One year later: An update on ASRI's Hospital

Dear friends of Health In Harmony,

I just got back from a wonderful seven weeks in Kalimantan and I want to thank you all for helping make the hospital possible. Because of visa issues, I had not actually been back since November when the ASRI team officially moved into the building. So for me, the last time I saw the building was in the first week of the team using it.

But after nine months, the team has moved in so wonderfully and it feels like the building has been infused with the love that is given to patients daily. There is also a real palpable sense of having come into our own. A sense that our crazy idea of combining human and environmental health is now solid fact and proven success. While I was there we also got the 10 year survey data back and it showed an 89% drop in illegal logging! Now there are an estimated 150 logging households remaining (down from an initial estimate of 1,350 logging households). But that was in February and since then we have bought 13 chainsaws through ASRI's new Chainsaw Buyback program and our Forest Guardians are counting 140 active loggers through their village monitoring.

And at the same time, we are daily saving lives in the hospital. The building isn’t actually 100% complete yet — more like 99.5%. The contractor is still finishing up a few final items on the building, and as a result we have not yet opened the operating rooms or all the in-patient beds. But we are already seeing emergency patients, the lab is doing tests every day, we have a dental x-ray (and are in the process of buying a standard x-ray), the dental clinic is crammed full, four in-patients bed are open, babies are being delivered (more than 10 to date!), and we are seeing many more clinic patients daily.

We do have one problem, which is that Dr. Willi, who is currently completing his OB-GYN residency (with our donor's support!) will return for a five-year commitment to ASRI, and will be done in April 2018. The issue is that the government recently passed a law that all specialists have to serve in a rural area for one year, but rather than being able to choose where they go, the specific location is of the governments choosing. It’s frustrating that he may not be able to come back to ASRI right away given that there is a population around Gunung Palung of 120,000 people who do not have access to c-sections. Luckily, we have friends in high places and they will be putting in letters for an exemption for us.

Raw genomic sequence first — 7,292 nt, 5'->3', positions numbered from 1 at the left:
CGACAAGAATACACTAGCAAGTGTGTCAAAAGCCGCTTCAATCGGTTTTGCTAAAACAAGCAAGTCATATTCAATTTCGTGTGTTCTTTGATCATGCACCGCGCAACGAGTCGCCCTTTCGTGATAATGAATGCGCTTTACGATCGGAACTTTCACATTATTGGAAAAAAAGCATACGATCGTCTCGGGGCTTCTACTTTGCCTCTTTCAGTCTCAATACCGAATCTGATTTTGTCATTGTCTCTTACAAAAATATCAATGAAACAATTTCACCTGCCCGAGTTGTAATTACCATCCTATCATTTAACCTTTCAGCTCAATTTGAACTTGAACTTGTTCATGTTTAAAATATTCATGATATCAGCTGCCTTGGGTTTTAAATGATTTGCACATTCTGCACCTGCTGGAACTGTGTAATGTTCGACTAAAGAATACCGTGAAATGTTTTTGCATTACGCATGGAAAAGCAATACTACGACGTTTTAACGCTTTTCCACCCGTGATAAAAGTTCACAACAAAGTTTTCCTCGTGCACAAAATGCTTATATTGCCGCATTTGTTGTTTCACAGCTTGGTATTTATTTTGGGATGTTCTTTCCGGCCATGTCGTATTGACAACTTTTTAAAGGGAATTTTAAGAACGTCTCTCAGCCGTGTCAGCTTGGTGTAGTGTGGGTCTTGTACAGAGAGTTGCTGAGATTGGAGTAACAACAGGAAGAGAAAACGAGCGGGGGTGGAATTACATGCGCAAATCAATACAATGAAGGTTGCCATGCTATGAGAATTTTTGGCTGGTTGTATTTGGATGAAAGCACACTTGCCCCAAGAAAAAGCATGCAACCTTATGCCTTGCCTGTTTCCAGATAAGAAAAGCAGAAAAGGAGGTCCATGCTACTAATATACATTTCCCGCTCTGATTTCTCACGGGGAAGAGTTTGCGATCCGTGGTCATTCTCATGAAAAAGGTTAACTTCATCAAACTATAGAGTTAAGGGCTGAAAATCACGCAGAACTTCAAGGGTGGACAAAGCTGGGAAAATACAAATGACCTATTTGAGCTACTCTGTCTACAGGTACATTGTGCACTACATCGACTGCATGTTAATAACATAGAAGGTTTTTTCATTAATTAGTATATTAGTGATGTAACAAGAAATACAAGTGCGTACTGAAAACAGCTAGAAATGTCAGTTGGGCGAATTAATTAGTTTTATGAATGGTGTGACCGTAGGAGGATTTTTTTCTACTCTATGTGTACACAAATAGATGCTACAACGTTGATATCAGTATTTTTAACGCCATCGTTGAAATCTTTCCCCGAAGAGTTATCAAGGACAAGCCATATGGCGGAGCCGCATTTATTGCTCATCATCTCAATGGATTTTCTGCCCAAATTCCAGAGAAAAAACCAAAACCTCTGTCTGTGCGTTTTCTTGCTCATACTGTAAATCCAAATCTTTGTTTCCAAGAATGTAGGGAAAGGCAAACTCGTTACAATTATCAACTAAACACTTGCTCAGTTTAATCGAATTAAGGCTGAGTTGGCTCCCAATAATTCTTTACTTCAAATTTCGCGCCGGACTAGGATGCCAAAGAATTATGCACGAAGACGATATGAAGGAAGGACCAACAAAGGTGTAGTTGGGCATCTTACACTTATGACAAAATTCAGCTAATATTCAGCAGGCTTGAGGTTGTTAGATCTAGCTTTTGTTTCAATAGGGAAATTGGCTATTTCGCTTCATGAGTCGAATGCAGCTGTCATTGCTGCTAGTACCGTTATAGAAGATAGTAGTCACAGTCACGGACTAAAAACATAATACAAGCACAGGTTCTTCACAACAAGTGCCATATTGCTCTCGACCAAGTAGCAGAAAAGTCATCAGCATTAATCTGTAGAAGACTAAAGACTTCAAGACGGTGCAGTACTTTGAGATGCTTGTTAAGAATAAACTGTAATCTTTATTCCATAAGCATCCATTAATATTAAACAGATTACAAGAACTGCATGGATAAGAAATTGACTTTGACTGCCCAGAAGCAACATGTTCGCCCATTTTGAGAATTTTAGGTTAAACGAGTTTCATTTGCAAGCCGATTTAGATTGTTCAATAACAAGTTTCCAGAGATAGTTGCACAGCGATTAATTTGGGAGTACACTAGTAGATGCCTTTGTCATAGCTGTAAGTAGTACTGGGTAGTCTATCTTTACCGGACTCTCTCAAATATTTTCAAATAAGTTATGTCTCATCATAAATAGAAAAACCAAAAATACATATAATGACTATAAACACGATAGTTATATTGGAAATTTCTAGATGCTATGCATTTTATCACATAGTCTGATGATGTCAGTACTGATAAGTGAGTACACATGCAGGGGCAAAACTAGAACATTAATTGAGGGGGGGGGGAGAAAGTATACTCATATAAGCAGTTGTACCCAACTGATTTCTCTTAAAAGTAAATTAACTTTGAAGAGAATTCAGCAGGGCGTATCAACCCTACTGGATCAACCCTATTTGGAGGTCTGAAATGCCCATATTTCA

Please wish us luck that we will get the exemption, get all the necessary permits, and purchase all the equipment in time for those letters to be written. We will need to raise an additional $300,000 for all the operating room equipment and would be most grateful for any contributions towards that!

And thank you all again for making this building possible. One of the things that I love most is that this building will be a place to train people to do similar work all over the world. And already that is happening! While I was there a team from Katingan (in Central Kalimantan) came to learn about our successful alternative agriculture training, the Chainsaw Buyback program, and how to institute community-wide incentives for protecting the forest.

Health In Harmony is scheduling more teams to visit as well, including two in March and July that you can join (click here to learn more about the Journey to Borneo). And we are just about to conduct the baseline survey to start working around another national park that is also in West Kalimantan called Bukit Baka Bukit Raya. Like around Gunung Palung, people are logging there to pay for health care. With your help, we are creating a world where no one has to choose between their health today and their health tomorrow.

Check out all the pictures below! Thank you so much for making this possible. We couldn’t have done it without all of your support!


About Kinari | View all posts by Kinari

Kinari is the Founder of Health In Harmony and it's pilot program, Alam Sehat Lestari (ASRI). She is based in San Francisco, CA and often travels to Sukadana, West Kalimantan, where ASRI is located.